In ways, I am a single sock. Where the fuck is my mate? A friend pointed out that perhaps the Theory of Quantum Entanglement is at play. Or maybe it’s a lesson showing me that while you might not get exactly what you want, the Universe (at least in the case of laundry) seems to provide what you need. Sure, ideally you want a perfectly match, but for all intents and purposes, isn’t it enough simply to have a pair that is close enough? There are mysterious forces at play in our world that repel us to some, attract us to others, and while we have a semblance of free will, we are also beholden to some sort of order we can’t possible understand.

What may initially seem like a chaos may be hiding a system of organization that we can’t understand with our silly, limited human bodies and minds.

Over the last few months I’ve decided to curate all the single socks I’ve found, and show how they matched up together to form new pairs. In the vein of conceptual art, I was creating a secret little show based on these found objects. I started cataloging them by taking pictures of them and housed them in a separate area of my drawer.

Then last week prior to throwing in a load because I was washing my favorite pair – the expensive ones purchased at a specialty shop – I carefully made sure each one went together into the washing machine. I wanted to be sure not to lose one of those as I consider them irreplaceable. Two definitely went in. I made note. Then they both went into the dryer.

But when I got the dried load upstairs one was glaringly missing! My special sock was gone! Did someone actually go into my dryer and fish it out?

Yet (!!) I then discovered TWO different black no-shows – not a pair of the same themselves – in my dried load, even though I had carefully checked all pairs prior to placing them in the empty dryer. What did this mean? The Universe had snatched one of my favorites but sent me TWO to replace it? I now had more in quantity but less in quality.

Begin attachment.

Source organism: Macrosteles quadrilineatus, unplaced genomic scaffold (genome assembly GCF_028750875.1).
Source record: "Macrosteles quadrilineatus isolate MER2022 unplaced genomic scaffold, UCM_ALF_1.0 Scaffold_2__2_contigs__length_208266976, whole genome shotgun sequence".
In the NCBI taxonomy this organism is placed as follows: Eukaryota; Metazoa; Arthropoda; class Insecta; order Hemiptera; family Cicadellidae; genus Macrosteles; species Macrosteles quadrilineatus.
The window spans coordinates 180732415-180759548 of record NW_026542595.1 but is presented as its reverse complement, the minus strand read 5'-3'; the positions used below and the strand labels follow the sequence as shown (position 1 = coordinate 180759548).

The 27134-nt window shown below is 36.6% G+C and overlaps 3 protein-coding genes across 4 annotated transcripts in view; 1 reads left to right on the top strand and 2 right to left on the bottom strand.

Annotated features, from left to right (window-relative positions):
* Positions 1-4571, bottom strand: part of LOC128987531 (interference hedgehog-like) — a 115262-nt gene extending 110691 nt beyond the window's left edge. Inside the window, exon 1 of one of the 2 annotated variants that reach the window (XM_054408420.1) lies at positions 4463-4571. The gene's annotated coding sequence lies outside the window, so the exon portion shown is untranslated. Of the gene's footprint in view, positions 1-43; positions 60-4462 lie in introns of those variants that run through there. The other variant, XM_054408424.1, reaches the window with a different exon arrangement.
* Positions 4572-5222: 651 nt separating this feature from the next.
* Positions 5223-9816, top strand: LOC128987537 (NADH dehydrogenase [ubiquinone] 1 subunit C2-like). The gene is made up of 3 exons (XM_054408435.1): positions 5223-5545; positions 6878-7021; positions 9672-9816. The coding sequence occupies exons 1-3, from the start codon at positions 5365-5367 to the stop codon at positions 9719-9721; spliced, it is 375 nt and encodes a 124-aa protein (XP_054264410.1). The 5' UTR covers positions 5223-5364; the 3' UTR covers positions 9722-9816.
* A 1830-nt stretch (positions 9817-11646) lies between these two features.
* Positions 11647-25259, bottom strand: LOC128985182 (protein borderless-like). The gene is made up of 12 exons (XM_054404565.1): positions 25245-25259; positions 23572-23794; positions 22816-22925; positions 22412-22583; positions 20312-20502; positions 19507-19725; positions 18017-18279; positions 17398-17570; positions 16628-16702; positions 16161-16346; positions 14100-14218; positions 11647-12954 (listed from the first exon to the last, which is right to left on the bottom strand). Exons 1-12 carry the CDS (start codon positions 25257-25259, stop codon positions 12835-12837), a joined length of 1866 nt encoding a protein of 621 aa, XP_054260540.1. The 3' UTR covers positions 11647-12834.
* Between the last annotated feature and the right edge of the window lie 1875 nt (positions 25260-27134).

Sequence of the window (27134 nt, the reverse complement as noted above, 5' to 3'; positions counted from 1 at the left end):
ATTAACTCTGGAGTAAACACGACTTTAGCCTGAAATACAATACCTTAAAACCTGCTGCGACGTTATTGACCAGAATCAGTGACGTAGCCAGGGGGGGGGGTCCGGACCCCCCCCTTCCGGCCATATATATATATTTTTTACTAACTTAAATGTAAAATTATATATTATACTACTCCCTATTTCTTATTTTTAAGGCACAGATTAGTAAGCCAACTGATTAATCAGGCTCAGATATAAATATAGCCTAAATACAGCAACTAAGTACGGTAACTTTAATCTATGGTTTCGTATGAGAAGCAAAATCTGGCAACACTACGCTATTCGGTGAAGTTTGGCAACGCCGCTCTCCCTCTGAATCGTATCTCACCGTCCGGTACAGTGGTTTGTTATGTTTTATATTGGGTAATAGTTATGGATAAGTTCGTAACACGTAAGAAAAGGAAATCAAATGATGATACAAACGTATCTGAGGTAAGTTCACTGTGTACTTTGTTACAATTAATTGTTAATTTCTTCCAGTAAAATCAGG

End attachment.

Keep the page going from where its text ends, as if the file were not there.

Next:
So do two substandard socks equal one favored one?

I was left with one perfect sock and an option of mating it with one of two substandard ones.

I really wanted my other good sock. Game aside, the Universe had taken things too far! I went to the laundry room every day for a week hoping someone would leave it back down there. Each time I took the elevator back up, dejected. The gods must be crazy.

When I finally gave up, EIGHT days later my special sock was hanging on the bulletin board.

A sign? Who fucking knows?

Today I did another load and ended up with two more mismatched no shows, but none of mine were missing. I promptly returned them to the basement gods, art show be damned.

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§ 3 Responses to “Do You Have My Socks?”

  • TSB says:

    This speaks to me. On the issue of socks, pairs, the random order of the universe. But most of all on the topic of the strange mysterious role that the laundry room plays. This extends to public laundromats. But I am talking about these semi-public spaces in apartment buildings. They are on one hand featureless and a tiny bit unpleasant. On the other hand, for me, they are kind of deep in ways I can’t really explain or understand, but are captured and evoked in this piece.

  • Gattaca says:

    Delightful and whimsical! I favor the Quantum Entanglement hypothesis myself.
    Someone should write a paper…oh, you just did. 🙂

  • RLME says:

    This is truly a story of “what goes around comes around” though what’s going around, and what’s coming around are possibly the most unique example ever!!

§ Leave a Reply